Ways to Deal With the End of Daylight Savings Time

Ways to Deal With the End of Daylight Savings Time

Here come the sun: Mornings get a little cheerier when things brighten up. 

By Michael Gollust

If you’ve been starting your day in near-total darkness each morning, relief has arrived: November 2 marks the end of Daylight Savings Time (in most of the country) — the day when your clocks “fall back” an hour. That means you get a bonus hour of light in the morning, but lose an hour in the afternoon.

Although the prospect of leaving work when it’s dark out may be depressing, sleep specialist and clinical psychologist Michael Breus, PhD, reminds us to count our blessings. “Believe it or not, people have an easier time adjusting to this time change than to the one in March,” Breus says. “That’s because we gain an hour of sleep in the fall, but end up losing an hour when we ‘spring ahead.’”

Here, how to make the transition to Standard Time as seamless as possible, plus some silver linings to the time change.

RELATED: 11 Surprising Health Benefits of Sleep

After the time change, maximize your sun exposure…

Even after the fall back, it’s not uncommon to feel out of sorts the first few days of November. It doesn’t help that the sun will start setting close to 5pm. So what should you do?

While your afternoon mood might take a hit because of the looming darkness, Breus advises taking advantage of the extra sunlight in the morning, which can give you a mood boost to start the day. If you tend to work out in the evenings, switch your routine to the morning. At the very least, make an effort get outside during your lunch break, if only just to take a walk around the block.

…and maybe boost your indoor light

If you’re still feeling draggy in the afternoon after a few days, consider investing in a light therapy box, which can counteract your brain’s inclination to start producing melatonin when the sun goes down. Just be sure to look for one that provides alertness-promoting blue light. “Blue light mimics sunlight and tells the brain to stop producing melatonin, the chemical that starts your brain’s sleep engine,” Breus explains.

If you need a little burst to get over that 4pm hump at work, click on the light and let it shine for no more than 20 minutes. “That amount should be enough to make you feel more alert for a couple hours,” Breus explains. If you want to get to bed at a reasonable hour, be sure not to use the light after 7pm; any later than that can interfere with your sleep.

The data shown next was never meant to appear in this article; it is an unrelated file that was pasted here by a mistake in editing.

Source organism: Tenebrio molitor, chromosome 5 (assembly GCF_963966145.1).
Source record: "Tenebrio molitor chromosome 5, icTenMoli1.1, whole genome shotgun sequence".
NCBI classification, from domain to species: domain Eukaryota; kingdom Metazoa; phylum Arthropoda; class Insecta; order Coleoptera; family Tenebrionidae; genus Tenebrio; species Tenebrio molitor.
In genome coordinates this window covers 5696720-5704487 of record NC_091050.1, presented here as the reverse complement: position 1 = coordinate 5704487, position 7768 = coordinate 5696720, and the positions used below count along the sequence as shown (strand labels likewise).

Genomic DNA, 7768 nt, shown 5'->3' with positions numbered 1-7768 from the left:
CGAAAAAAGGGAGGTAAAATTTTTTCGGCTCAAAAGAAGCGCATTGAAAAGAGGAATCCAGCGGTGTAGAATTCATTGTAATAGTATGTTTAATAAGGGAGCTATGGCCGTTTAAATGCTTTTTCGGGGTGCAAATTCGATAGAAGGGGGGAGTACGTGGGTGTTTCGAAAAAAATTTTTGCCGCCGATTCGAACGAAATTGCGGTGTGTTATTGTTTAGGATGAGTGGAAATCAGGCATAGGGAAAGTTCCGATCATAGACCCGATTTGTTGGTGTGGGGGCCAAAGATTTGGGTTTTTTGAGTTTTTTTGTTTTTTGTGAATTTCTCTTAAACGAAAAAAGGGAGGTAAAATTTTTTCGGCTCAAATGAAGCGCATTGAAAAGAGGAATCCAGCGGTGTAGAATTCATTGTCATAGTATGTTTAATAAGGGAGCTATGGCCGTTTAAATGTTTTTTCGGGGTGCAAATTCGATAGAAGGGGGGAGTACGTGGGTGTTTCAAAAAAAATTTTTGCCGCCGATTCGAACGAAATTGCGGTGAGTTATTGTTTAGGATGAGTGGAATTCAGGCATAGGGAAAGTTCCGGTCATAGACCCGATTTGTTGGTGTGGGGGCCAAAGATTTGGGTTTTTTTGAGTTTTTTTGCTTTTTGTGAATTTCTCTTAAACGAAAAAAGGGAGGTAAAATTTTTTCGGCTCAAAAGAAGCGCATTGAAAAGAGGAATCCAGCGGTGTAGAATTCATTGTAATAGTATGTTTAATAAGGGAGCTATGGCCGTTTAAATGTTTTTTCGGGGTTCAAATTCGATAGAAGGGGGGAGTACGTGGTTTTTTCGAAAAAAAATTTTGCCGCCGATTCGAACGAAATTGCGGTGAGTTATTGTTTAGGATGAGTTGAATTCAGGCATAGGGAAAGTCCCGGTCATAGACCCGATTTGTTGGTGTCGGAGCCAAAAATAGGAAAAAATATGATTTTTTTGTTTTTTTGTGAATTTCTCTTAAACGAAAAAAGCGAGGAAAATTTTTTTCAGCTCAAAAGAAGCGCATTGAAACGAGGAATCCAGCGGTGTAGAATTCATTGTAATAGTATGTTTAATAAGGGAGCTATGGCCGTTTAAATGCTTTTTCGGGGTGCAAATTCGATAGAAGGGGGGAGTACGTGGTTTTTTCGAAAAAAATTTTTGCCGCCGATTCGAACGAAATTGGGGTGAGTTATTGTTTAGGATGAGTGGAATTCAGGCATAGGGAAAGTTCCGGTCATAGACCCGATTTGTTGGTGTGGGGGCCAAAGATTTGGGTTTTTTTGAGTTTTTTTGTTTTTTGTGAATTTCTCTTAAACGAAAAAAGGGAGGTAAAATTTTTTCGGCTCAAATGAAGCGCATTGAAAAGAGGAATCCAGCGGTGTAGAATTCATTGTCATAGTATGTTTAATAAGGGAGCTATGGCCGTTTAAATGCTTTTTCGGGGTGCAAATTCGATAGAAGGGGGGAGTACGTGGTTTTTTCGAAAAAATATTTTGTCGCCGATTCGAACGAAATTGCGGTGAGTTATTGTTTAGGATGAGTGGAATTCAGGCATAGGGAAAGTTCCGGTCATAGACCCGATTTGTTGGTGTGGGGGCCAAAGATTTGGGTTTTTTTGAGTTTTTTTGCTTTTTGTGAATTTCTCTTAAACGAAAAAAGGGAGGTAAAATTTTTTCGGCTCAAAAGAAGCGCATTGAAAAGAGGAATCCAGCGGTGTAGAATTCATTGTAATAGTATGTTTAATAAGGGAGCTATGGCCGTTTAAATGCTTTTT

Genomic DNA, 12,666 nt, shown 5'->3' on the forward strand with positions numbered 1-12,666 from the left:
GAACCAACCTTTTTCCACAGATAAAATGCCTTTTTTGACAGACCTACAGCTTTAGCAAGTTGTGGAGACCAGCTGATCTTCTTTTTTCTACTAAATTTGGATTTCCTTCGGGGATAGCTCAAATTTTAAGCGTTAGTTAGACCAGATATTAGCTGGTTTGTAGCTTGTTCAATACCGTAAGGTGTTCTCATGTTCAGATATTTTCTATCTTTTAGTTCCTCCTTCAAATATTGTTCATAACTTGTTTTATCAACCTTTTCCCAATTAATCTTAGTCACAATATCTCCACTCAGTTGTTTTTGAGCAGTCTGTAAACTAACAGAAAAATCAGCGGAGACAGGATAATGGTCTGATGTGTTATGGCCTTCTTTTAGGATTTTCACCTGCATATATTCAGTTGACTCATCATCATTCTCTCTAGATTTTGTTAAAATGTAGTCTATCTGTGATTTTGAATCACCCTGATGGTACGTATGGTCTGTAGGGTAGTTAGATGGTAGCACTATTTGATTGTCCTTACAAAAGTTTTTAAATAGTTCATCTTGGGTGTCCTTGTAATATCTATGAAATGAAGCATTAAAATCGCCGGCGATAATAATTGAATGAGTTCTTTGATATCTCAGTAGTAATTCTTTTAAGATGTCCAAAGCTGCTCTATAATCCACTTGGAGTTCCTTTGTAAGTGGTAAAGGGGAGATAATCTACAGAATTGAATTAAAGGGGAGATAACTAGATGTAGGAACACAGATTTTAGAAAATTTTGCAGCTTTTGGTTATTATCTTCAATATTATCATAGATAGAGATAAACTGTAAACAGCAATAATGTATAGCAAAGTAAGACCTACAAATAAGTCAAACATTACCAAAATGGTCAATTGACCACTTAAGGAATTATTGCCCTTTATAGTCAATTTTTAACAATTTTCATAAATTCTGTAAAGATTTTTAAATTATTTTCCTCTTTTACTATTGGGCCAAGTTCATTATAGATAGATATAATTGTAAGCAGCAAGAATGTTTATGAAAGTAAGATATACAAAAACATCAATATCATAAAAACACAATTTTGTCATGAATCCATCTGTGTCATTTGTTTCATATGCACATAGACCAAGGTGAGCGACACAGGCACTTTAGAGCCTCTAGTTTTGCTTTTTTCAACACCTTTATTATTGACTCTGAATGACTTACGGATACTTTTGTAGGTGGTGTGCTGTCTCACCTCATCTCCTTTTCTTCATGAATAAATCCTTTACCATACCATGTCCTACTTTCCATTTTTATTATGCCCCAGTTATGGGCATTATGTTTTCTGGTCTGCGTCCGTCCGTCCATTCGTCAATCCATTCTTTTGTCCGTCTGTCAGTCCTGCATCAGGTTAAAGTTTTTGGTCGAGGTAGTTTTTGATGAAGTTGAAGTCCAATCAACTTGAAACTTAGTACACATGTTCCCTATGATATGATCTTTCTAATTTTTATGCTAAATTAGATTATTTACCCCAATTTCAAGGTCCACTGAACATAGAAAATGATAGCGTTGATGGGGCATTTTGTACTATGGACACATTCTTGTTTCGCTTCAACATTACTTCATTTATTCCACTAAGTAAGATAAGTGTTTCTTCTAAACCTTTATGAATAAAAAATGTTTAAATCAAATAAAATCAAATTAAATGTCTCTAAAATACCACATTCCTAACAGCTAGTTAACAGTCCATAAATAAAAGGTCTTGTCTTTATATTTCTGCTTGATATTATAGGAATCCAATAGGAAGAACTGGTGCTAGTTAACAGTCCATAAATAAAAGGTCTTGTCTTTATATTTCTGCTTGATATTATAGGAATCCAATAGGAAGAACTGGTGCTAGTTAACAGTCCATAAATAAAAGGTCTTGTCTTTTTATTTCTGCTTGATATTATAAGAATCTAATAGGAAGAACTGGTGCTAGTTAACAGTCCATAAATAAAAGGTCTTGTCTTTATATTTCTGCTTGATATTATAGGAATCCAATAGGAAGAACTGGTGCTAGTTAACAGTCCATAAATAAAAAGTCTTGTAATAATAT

Breus likes the Philips goLITE BLU ($137, amazon.com), but Amazon has a range of light therapy box styles and sizes. Don’t want to buy another gadget? Definity Digital by LightingScience makes alertness-promoting bulbs you can install in most household fixtures ($70, amazon.com).

And if you have kids…

The downside to falling back is that small children, already allergic to spending extra time in bed, may actually start waking up an hour earlier. Breus suggests making the morning of November 2 a special occasion. The night before, lay out books or games the kids can play with quietly when they wake up. Set an alarm in their room(s) for when you’ll wake up and tell them it’s bonus playtime and they don’t have to bother mom and dad!

If the thought of your kids quietly reading and biding their time until the sun comes up sounds preposterous, don’t hesitate to bring out the big guns. “Even setting your kids up to watch a video in the early morning is okay in this instance,” says Breus. “In all likelihood, the parents could use that extra hour of sleep, so do whatever it takes to take advantage of it.”

More from Health.com:

14 Foods That Make You Look Older

12 Worst Habits for Your Mental Health

11 Secrets to All-Day Energy

Speak Your Mind